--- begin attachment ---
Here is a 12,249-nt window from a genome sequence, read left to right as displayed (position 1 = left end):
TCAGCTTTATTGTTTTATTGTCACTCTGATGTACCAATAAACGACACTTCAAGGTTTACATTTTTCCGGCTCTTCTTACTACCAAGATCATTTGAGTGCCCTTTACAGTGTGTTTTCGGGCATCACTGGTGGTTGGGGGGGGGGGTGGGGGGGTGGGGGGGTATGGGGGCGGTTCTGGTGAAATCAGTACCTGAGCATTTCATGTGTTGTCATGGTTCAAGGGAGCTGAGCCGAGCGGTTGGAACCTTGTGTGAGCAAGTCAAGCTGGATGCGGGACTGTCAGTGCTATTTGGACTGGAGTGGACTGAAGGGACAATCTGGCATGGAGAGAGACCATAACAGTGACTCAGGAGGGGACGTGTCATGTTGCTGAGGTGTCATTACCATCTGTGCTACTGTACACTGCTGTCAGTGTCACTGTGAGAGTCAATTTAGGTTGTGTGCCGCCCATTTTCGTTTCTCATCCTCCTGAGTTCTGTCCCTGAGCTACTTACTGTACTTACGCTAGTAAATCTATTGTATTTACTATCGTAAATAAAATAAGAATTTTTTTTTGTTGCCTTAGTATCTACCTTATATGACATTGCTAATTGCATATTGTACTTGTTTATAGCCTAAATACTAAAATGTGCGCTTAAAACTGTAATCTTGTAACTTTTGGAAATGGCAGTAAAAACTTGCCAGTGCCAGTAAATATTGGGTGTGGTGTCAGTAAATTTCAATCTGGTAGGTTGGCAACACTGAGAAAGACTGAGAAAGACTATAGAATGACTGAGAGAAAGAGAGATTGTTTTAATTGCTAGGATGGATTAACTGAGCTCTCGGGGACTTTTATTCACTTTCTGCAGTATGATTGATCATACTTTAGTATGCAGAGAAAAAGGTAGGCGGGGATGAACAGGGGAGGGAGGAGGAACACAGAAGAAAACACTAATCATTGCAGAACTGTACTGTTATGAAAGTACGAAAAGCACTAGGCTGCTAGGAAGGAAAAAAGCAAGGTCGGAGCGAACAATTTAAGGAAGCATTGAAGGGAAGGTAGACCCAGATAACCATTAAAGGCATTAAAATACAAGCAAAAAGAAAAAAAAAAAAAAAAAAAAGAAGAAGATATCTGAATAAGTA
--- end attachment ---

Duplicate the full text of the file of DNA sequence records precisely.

Here is a 12,249-nt window from a genome sequence, read left to right as displayed (position 1 = left end):
TCAGCTTTATTGTTTTATTGTCACTCTGATGTACCAATAAACGACACTTCAAGGTTTACATTTTTCCGGCTCTTCTTACTACCAAGATCATTTGAGTGCCCTTTACAGTGTGTTTTCGGGCATCACTGGTGGTTGGGGGGGGGGGTGGGGGGGTGGGGGGGTATGGGGGCGGTTCTGGTGAAATCAGTACCTGAGCATTTCATGTGTTGTCATGGTTCAAGGGAGCTGAGCCGAGCGGTTGGAACCTTGTGTGAGCAAGTCAAGCTGGATGCGGGACTGTCAGTGCTATTTGGACTGGAGTGGACTGAAGGGACAATCTGGCATGGAGAGAGACCATAACAGTGACTCAGGAGGGGACGTGTCATGTTGCTGAGGTGTCATTACCATCTGTGCTACTGTACACTGCTGTCAGTGTCACTGTGAGAGTCAATTTAGGTTGTGTGCCGCCCATTTTCGTTTCTCATCCTCCTGAGTTCTGTCCCTGAGCTACTTACTGTACTTACGCTAGTAAATCTATTGTATTTACTATCGTAAATAAAATAAGAATTTTTTTTTGTTGCCTTAGTATCTACCTTATATGACATTGCTAATTGCATATTGTACTTGTTTATAGCCTAAATACTAAAATGTGCGCTTAAAACTGTAATCTTGTAACTTTTGGAAATGGCAGTAAAAACTTGCCAGTGCCAGTAAATATTGGGTGTGGTGTCAGTAAATTTCAATCTGGTAGGTTGGCAACACTGAGAAAGACTGAGAAAGACTATAGAATGACTGAGAGAAAGAGAGATTGTTTTAATTGCTAGGATGGATTAACTGAGCTCTCGGGGACTTTTATTCACTTTCTGCAGTATGATTGATCATACTTTAGTATGCAGAGAAAAAGGTAGGCGGGGATGAACAGGGGAGGGAGGAGGAACACAGAAGAAAACACTAATCATTGCAGAACTGTACTGTTATGAAAGTACGAAAAGCACTAGGCTGCTAGGAAGGAAAAAAGCAAGGTCGGAGCGAACAATTTAAGGAAGCATTGAAGGGAAGGTAGACCCAGATAACCATTAAAGGCATTAAAATACAAGCAAAAAGAAAAAAAAAAAAAAAAAAAAGAAGAAGATATCTGAATAAGTA